Let’s talk about attack, defense, and safety in chess: three key principles of your chess strategy.
In the previous lesson, you have learned what is an exchange in chess and what is a fair exchange.
But mind: sometimes an exchange is good for you, other times is good for your opponent.
Let’s see an example. Look at this position:
If we play Capture the Flag, should White exchange his pawn capturing in d5? Or should move to e5?
Making the right decision makes the difference between winning and losing.
If White exchanges his pawn in the game above, White loses. Black captures the pawn back and White gets blocked.
If White moves in e5 instead of exchanging, White wins as Black gets blocked.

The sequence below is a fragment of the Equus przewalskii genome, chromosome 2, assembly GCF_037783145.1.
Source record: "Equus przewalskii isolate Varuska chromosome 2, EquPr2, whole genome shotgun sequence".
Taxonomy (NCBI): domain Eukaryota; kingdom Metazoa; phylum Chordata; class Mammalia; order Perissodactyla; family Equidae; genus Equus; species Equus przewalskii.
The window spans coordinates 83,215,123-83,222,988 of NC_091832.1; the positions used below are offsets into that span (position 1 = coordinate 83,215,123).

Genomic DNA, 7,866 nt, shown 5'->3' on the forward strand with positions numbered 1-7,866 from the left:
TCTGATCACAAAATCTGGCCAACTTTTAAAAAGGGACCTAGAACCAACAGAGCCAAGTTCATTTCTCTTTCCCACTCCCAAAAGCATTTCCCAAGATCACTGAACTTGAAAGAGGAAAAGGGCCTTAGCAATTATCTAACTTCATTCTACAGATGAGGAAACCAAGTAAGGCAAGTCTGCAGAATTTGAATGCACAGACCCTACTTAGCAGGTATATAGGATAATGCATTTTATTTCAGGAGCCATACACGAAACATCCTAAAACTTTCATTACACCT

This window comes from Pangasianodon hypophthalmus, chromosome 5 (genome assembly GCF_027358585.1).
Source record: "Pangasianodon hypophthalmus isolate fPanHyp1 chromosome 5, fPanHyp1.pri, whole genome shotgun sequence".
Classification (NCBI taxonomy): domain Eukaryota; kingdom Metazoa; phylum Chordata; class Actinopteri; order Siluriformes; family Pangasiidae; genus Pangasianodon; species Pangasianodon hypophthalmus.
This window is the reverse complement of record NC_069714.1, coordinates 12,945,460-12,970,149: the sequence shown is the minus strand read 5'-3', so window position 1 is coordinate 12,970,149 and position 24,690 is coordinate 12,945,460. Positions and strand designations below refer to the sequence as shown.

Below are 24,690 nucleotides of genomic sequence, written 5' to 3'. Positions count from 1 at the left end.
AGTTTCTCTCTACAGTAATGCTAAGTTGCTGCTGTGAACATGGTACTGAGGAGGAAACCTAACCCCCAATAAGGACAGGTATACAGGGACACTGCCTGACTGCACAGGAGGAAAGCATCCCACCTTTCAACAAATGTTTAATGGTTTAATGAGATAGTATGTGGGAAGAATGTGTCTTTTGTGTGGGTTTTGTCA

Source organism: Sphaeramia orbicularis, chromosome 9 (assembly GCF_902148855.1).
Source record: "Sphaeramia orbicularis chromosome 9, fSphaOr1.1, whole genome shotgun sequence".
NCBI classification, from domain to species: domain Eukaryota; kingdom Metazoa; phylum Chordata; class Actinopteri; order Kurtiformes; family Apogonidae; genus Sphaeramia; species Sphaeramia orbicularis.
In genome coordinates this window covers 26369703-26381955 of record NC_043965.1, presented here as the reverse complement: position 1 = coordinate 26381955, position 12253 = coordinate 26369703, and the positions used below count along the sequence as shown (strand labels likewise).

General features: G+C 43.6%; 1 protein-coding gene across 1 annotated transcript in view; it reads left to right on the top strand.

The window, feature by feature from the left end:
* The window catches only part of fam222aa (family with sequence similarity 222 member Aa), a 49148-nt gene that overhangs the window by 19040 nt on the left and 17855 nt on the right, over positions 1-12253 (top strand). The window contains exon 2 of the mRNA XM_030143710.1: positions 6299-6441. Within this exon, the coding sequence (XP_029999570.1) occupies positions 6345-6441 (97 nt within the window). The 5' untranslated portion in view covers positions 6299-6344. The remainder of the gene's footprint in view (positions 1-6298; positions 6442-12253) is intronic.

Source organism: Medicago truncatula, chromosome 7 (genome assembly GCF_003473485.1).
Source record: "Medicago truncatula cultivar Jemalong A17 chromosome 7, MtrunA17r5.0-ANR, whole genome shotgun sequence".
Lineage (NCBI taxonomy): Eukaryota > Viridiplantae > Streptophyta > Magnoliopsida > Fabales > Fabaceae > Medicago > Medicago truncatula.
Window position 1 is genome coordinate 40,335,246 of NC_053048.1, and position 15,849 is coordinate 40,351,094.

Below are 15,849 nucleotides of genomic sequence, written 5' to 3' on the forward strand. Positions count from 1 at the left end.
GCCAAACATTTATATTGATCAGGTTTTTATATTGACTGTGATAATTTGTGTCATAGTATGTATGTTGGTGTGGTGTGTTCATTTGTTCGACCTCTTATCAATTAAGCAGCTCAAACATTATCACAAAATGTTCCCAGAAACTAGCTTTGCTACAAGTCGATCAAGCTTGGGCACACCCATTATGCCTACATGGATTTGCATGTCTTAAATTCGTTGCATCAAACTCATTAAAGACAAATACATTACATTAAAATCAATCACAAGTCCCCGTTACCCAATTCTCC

How to understand when an exchange is good or not?
For the moment, remember three things:
1) in principle you should take a free pawn if you can (a free pawn means that your opponent can’t capture back any of your pieces). This is an ATTACK move.
2) if your opponent is trying to take a pawn for nothing you should do something about it. This is a DEFENCE move.
3) you should avoid playing moves that give your opponent a free pawn (unless you’ve looked ahead and worked out that you can win by doing so). This is a SAFETY move.
Attack, Defence and Safety are three key principles of your chess strategy. Every time you move, you should always keep them in mind.
Do not move random, but try to attack, defend or make your pieces safe.
Image credits: Knightfall by brefoto